The guidewire is then withdrawn from the central lumen 112. A therapeutic compound solution source (not shown), such as a syringe with a Luer fitting, is attached to the therapeutic compound inlet port 117 and the control box connector 120 is connected to the control box. Thus, the therapeutic compound can be delivered through the central lumen 112 and the exit port 114 to the clot. Suitable therapeutic compounds for treating thrombus include, but are not limited to, aqueous solutions containing a thrombolytic agent (that is, a clot-dissolving drug), such as, heparin, urokinase, streptokinase, TPA and BB-10153, which is manufactured by British Biotech (Oxford, United Kingdom). In other embodiments, wherein the ultrasonic catheter is not used to remove a thrombus, other agents can be delivered through the central lumen. Such other agents include, but are not limited to, cancer treating drugs, genetic material, light activated drugs, and so forth.
The ultrasound radiating member 124 is activated to deliver ultrasonic energy through the distal end of the catheter 100 to the treatment site. As mentioned above, suitable frequencies for the ultrasound radiating member 124 include, but are not limited to, from about 20 kHz to less than about 20 MHz. In one embodiment, the frequency is between about 500 kHz and about 20 MHz, and in another embodiment the frequency is between about 1 MHz and about 3 MHz. In yet another embodiment, the ultrasonic energy has a frequency of about 3 MHz. The therapeutic compound and ultrasonic energy can be applied until the clot is partially or entirely dissolved. Once the clot has been dissolved to the desired degree, the catheter 100 can be withdrawn from the treatment site.
In a modified embodiment, the catheter 100 includes a cooling system for removing heat generated by the ultrasound radiating member 124. In one such embodiment, a return path can be formed in region 138, such that coolant from a coolant system can be directed through region 138 (see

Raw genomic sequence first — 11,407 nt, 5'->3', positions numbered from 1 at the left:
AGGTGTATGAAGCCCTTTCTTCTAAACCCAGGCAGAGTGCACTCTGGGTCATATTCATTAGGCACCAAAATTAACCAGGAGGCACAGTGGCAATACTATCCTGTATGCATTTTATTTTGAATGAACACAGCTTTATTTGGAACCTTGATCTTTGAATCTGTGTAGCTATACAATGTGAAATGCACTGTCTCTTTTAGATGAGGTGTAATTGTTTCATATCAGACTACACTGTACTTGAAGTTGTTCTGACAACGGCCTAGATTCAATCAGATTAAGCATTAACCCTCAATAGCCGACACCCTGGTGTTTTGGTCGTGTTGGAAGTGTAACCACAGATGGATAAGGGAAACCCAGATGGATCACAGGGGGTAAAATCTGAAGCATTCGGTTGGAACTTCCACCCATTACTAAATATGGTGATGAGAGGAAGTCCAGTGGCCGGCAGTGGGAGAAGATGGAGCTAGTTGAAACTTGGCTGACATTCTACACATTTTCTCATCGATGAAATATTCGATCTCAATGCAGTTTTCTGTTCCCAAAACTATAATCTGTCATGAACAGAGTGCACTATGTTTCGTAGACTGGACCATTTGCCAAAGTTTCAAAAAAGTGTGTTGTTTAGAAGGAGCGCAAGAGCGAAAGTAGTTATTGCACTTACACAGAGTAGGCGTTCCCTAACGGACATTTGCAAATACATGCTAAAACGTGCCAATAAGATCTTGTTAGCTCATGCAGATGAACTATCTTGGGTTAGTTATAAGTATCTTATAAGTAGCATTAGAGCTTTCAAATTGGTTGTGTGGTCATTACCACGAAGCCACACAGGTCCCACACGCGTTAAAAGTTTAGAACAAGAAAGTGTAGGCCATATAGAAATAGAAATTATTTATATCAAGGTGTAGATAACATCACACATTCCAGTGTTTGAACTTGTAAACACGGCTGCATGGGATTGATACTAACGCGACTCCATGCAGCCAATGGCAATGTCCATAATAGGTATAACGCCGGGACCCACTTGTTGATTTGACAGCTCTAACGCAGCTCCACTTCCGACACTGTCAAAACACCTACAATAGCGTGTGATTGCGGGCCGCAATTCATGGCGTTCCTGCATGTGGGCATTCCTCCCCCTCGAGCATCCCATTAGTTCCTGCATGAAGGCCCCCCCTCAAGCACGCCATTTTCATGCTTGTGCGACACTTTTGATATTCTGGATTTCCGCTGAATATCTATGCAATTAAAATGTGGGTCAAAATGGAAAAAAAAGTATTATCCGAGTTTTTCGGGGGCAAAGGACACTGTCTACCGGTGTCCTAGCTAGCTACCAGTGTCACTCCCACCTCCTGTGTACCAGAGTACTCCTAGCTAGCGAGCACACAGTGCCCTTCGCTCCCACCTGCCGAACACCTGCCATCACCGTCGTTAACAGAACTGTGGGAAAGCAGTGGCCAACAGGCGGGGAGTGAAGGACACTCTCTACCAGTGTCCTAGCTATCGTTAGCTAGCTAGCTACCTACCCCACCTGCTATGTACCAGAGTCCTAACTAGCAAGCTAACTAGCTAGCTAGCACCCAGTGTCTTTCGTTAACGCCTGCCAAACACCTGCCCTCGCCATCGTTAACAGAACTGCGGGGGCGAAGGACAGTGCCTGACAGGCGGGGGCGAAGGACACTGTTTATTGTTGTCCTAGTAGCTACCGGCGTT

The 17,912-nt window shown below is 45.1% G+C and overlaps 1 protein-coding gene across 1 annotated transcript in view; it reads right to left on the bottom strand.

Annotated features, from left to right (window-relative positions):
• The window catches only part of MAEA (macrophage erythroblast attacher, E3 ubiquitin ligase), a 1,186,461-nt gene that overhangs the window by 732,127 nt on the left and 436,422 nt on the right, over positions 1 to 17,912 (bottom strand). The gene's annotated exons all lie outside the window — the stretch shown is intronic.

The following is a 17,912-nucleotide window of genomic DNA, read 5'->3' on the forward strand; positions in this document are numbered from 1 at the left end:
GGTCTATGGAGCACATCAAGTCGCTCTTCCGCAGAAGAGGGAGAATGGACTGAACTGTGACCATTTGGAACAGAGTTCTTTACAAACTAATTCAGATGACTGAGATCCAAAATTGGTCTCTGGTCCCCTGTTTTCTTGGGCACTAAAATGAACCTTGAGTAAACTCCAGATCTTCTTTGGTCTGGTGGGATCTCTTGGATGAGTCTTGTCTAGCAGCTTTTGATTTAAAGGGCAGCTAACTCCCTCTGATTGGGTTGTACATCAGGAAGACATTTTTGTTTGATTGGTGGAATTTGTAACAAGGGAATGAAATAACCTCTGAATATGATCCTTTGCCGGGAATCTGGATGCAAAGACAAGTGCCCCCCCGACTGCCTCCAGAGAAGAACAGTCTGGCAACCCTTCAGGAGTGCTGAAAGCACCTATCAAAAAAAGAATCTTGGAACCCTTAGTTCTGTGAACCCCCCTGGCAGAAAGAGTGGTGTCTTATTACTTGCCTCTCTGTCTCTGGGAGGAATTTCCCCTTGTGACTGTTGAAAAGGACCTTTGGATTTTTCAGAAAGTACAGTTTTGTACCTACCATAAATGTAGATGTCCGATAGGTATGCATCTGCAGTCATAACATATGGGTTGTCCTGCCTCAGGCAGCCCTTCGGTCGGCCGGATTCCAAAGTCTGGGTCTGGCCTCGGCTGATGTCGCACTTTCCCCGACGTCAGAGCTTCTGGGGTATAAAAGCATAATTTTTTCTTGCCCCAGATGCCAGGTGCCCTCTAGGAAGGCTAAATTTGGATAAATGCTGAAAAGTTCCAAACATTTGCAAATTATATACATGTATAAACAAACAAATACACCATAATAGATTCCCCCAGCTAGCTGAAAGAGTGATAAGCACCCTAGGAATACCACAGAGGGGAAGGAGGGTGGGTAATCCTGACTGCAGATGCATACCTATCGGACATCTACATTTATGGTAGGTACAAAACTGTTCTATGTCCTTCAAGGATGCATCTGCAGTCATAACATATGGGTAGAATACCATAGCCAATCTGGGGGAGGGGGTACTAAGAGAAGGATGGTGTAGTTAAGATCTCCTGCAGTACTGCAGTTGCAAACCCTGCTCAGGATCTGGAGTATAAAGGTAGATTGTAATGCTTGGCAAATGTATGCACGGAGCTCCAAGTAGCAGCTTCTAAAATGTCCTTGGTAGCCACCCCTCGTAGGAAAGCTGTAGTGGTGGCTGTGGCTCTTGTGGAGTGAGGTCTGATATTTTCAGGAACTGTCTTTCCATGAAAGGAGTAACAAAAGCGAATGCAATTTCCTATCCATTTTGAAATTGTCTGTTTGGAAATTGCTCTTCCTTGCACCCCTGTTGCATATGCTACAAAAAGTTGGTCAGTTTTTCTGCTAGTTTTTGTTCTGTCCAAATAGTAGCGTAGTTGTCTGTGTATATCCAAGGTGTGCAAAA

As illustrated in
In an exemplary embodiment, the tubular body 12 is elongate and flexible, and comprises an outer sheath 16. The outer sheath 16 preferably includes a support section 17 located at the proximal end and an energy delivery section 18 located at the distal end of the catheter 10. In one embodiment, the support section 17 comprises extruded PTFE, PEEK, PE and/or similar materials that provide the outer sheath 16 with enough flexibility, kink resistance, rigidity and structural support necessary to push the energy delivery section 18 to a treatment site. In an embodiment particularly well-suited for treating thrombus in the arteries of the leg, the outer sheath 16 has an outside diameter of approximately 0.060 inches to approximately 0.075 inches. In such, an embodiment, the outer sheath 16 has an axial length of approximately 90 centimeters.
In an exemplary embodiment, the energy delivery section 18 of the outer sheath 16 comprises a relatively thin material compared to the support section 17. A thinner material advantageously increases the acoustic transparency of the energy delivery section 18. Suitable materials for the energy delivery section 18 include, but are not limited to, high or low density polyethylenes, urethanes, nylons, and so forth.
Referring now to the exemplary embodiments illustrated in
Still referring to
The catheter 10 also includes an elongated inner core 34 (see
The inner core 34 has an outer diameter which permits the inner core 34 to be inserted into the utility lumen 28 via the proximal access port 31.